Leaving: New Freedom resident Doug Brent, who organized a Facebook page dedicated to keeping the department in the borough, questioned the decision. He asked if the commission was working to reverse the decision.

Ruth said the decision to leave came solely from New Freedom.

"(The commission) remains committed to hopefully finding common ground, if that exists," he said.

Donnie Miller, also of New Freedom, asked someone from the borough to explain the reasoning behind the decision.

“We think moving in the right direction is to get to a larger department with a better financial foundation," New Freedom council member and alternate commission member Bruce Merrill said.

Miller told New Freedom commission members that he's talked with many residents and he doesn't think money is the issue. Miller said the borough is supposed to be building the police department.

"i don't think you're building it by separately taking one town out of an organization and separately going off on your own," he said.

Larry O'Brien, New Freedom council and police commission member, said the borough is interested in merging Southern Regional Police with another department, but that would require a unanimous decision from all boroughs.

"It's very difficult to get all four municipalities on the same page," he said.

Last year, New Freedom and Glen Rock submitted letters of intent to leave the department by the end of 2017, citing funding issues.

Both boroughs were concerned about how the department was funded, and after bringing in a consultant to examine the funding, the boroughs then agreed to try a new method called "Police Protection Units," or PPUs. That method allows municipalities to purchase service hours, which the chief would allocate appropriately.

All of the full-member municipalities agreed to remain with the department through the end of 2018 to see how the new formula worked out. 

Southern Regional Police commission officials discuss the future of the department during the Feb. 7 meeting. Christopher Dornblaser photo.

Effort: Brent organized the Facebook page shortly after New Freedom announced its decision to leave last month.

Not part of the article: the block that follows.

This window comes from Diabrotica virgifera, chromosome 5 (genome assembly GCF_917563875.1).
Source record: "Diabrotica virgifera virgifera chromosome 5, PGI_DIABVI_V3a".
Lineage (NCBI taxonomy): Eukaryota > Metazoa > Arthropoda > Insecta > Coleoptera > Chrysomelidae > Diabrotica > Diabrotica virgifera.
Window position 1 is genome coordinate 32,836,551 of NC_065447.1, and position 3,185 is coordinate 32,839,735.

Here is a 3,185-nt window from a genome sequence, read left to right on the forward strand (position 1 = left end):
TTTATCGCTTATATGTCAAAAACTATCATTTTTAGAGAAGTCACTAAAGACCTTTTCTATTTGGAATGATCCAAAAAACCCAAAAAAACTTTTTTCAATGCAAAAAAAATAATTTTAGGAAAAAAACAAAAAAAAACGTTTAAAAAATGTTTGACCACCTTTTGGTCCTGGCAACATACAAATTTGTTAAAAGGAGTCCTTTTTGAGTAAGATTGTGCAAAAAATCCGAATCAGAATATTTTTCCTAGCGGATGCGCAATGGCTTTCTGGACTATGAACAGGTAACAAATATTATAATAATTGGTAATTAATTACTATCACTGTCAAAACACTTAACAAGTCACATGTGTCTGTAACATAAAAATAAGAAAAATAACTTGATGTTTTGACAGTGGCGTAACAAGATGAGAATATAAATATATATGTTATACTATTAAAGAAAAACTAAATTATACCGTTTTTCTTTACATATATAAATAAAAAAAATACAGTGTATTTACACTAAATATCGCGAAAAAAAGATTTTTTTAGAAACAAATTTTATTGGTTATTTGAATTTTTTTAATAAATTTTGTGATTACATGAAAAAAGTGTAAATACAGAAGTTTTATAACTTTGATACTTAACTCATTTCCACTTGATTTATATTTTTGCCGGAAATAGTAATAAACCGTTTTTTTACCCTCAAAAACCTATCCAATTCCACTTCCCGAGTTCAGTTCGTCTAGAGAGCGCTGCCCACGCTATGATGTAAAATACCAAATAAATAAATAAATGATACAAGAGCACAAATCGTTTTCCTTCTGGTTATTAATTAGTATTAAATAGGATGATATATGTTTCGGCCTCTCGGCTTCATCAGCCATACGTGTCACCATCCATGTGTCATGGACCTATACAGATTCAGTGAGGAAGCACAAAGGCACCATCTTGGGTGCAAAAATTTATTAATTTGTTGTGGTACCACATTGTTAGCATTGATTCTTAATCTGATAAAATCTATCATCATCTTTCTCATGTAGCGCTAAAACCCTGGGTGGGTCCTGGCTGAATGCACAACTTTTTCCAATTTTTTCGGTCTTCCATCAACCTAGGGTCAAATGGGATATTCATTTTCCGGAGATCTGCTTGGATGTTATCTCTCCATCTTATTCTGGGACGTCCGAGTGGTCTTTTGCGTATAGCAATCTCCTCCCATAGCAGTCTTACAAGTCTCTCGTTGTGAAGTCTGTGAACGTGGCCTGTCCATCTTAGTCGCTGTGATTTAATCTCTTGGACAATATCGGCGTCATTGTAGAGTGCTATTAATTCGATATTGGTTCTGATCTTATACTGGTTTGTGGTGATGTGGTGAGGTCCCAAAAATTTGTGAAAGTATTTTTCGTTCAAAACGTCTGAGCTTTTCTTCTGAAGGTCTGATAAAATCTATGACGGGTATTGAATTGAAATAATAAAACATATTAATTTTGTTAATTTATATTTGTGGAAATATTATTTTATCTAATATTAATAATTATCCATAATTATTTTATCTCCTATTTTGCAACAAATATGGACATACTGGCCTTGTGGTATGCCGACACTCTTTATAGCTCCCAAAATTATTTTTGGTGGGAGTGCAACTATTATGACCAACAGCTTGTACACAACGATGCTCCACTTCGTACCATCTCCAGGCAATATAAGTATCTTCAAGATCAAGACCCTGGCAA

In the few weeks since its inception, the page has gathered nearly 200 likes.

Brent said he wasn't that active in the community, but when he saw last month's York Dispatch article detailing New Freedom's decision, he decided to create the page and get involved.

"Most people that I talk to aren't even aware of what's going on," he said.

Brent said he would love for Southern Regional Police to stay or to grow with another department. He would like to see the same personnel remain in New Freedom.

He said New Freedom has expressed concern over the funding of the department, but now the council is saying there is an issue with the size of the department.

"Their story keeps changing," Brent said.

Brent also has given out signs saying "Keep Southern Regional Police in New Freedom." A number of signs line the first block of South Constitution Avenue, near the borough office and police department.

Brent estimated he gave out about 70 signs.

He's expecting a large group of people from the Facebook page to voice their disagreement with the decision during New Freedom's next borough council meeting Monday, Feb. 12.

During Wednesday's meeting, Merrill encouraged those in attendance to go to the council meeting to find out more regarding New Freedom's decision.

Miller, who is also part of Brent's group, urged residents of all four municipalities to attend.

The meeting is scheduled for 7 p.m. Monday at 49 E. High St.

— Reach Christopher Dornblaser at cdornblaser@yorkdispatch.com or on Twitter at @YDDornblaser.